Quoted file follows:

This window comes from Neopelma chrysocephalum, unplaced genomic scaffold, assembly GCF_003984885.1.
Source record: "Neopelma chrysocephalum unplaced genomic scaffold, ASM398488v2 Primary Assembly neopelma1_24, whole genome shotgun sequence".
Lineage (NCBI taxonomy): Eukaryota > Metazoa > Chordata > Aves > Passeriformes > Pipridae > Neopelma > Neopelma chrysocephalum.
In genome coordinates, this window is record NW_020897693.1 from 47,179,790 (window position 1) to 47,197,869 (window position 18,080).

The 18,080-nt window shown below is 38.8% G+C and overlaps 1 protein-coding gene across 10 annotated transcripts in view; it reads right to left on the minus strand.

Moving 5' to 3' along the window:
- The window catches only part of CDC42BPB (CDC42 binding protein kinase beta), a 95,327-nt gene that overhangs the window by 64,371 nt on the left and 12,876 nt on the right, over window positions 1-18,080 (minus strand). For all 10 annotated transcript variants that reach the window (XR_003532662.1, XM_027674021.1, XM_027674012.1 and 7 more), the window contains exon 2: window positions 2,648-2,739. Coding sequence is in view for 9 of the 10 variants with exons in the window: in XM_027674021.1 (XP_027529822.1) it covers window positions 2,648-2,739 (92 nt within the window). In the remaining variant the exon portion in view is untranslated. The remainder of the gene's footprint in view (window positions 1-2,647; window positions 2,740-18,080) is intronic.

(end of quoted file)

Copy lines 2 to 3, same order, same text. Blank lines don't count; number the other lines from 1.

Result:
Source record: "Neopelma chrysocephalum unplaced genomic scaffold, ASM398488v2 Primary Assembly neopelma1_24, whole genome shotgun sequence".
Lineage (NCBI taxonomy): Eukaryota > Metazoa > Chordata > Aves > Passeriformes > Pipridae > Neopelma > Neopelma chrysocephalum.